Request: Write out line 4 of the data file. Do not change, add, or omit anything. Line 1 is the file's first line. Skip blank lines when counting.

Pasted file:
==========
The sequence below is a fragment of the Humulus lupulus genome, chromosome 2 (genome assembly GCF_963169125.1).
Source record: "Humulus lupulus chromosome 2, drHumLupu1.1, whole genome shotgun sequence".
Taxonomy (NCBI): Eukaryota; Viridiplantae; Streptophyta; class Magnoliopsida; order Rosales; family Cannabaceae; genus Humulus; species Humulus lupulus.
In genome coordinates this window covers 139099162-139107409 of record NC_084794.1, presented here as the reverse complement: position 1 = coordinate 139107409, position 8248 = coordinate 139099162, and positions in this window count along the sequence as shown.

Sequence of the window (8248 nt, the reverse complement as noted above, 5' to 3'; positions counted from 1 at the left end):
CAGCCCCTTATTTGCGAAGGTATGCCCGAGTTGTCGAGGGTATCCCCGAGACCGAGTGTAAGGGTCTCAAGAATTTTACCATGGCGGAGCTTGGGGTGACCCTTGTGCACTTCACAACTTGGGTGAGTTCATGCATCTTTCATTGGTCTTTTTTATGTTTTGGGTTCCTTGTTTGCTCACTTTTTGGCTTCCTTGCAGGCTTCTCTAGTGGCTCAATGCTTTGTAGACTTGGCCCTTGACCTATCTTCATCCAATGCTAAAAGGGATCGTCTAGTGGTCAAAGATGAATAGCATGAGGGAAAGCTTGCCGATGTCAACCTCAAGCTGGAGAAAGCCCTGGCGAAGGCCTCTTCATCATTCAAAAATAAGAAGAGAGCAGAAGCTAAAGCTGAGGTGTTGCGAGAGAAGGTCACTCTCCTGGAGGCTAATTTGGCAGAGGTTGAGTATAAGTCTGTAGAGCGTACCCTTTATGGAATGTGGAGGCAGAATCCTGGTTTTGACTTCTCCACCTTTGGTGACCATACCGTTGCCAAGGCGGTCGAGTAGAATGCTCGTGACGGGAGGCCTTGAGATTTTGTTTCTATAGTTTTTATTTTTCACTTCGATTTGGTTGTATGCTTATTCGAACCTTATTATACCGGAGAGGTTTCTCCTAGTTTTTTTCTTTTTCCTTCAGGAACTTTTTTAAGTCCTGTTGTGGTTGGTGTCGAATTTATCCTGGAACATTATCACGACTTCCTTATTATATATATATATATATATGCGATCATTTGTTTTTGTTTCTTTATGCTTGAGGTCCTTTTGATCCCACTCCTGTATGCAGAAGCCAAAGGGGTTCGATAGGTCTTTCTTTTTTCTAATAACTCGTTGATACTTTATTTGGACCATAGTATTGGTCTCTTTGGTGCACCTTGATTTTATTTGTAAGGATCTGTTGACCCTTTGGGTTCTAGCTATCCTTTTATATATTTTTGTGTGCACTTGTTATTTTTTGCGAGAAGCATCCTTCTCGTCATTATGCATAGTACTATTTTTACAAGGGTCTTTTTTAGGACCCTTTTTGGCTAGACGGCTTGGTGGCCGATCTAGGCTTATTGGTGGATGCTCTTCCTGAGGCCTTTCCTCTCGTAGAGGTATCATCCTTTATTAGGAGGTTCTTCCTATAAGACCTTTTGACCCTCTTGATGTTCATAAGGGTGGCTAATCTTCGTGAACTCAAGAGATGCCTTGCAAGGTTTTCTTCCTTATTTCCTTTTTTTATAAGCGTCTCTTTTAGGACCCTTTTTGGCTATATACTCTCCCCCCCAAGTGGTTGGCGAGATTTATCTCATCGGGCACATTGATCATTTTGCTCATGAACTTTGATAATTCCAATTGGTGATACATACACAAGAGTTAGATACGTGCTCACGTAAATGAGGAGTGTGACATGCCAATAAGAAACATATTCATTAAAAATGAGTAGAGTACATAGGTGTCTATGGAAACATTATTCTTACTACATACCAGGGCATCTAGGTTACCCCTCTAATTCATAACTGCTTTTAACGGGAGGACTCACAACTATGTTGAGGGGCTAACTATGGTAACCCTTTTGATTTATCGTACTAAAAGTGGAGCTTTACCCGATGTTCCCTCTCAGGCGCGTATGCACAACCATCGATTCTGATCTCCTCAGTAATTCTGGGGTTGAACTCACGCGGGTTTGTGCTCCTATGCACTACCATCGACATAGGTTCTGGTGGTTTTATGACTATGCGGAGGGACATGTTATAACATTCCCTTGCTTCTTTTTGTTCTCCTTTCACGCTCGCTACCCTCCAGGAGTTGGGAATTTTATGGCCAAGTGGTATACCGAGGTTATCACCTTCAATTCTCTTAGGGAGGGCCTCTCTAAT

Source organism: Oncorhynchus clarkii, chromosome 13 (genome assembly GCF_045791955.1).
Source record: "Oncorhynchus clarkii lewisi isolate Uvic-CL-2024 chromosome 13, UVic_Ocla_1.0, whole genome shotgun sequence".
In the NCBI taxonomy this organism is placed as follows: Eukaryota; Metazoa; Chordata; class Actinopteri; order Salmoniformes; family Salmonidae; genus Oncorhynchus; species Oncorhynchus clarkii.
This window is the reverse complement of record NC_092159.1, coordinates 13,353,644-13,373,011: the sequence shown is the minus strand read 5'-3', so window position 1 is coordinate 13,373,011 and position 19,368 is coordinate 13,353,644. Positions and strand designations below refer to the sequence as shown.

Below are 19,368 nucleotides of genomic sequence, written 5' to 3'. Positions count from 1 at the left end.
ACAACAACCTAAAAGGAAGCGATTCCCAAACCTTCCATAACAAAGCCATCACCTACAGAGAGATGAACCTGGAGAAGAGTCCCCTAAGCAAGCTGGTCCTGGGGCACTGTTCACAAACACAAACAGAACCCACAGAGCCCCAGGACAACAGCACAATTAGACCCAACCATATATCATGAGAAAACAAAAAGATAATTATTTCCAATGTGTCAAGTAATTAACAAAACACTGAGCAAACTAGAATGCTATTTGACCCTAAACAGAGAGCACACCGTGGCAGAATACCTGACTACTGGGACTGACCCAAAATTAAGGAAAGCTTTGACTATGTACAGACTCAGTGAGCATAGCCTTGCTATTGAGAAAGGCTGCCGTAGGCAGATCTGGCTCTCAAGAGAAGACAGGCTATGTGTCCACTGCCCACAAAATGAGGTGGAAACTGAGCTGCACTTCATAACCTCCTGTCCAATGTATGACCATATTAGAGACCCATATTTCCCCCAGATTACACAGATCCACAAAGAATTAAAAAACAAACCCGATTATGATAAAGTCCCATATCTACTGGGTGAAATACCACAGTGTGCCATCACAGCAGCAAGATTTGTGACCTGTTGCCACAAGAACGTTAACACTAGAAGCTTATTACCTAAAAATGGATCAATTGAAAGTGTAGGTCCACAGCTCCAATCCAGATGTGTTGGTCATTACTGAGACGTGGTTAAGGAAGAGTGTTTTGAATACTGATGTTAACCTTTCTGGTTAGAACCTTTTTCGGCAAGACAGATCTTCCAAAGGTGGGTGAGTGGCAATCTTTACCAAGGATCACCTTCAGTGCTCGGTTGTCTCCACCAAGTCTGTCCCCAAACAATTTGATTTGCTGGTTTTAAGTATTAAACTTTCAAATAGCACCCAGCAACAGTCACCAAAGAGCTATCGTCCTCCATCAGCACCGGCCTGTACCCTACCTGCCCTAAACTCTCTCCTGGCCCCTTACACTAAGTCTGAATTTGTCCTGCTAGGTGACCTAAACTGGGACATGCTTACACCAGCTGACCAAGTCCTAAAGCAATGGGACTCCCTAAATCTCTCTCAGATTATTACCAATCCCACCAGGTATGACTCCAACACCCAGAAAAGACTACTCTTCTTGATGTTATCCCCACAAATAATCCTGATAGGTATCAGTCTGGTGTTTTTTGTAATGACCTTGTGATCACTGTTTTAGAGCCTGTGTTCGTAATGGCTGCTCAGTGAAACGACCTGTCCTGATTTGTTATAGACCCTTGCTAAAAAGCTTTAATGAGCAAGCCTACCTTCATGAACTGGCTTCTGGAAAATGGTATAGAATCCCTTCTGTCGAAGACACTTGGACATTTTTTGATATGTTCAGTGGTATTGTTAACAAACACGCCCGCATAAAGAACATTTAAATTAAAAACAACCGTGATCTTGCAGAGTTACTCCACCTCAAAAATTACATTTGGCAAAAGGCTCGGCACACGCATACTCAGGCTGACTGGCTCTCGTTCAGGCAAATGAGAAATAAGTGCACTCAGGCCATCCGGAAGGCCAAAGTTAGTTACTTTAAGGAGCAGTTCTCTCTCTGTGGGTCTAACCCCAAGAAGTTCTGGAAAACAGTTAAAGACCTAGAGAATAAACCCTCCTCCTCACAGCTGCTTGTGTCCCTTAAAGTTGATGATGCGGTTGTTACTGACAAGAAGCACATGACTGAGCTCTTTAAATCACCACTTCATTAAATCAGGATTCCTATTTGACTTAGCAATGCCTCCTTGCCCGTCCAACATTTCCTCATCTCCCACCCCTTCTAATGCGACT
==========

In genome coordinates this window covers 139099162-139107409 of record NC_084794.1, presented here as the reverse complement: position 1 = coordinate 139107409, position 8248 = coordinate 139099162, and positions in this window count along the sequence as shown.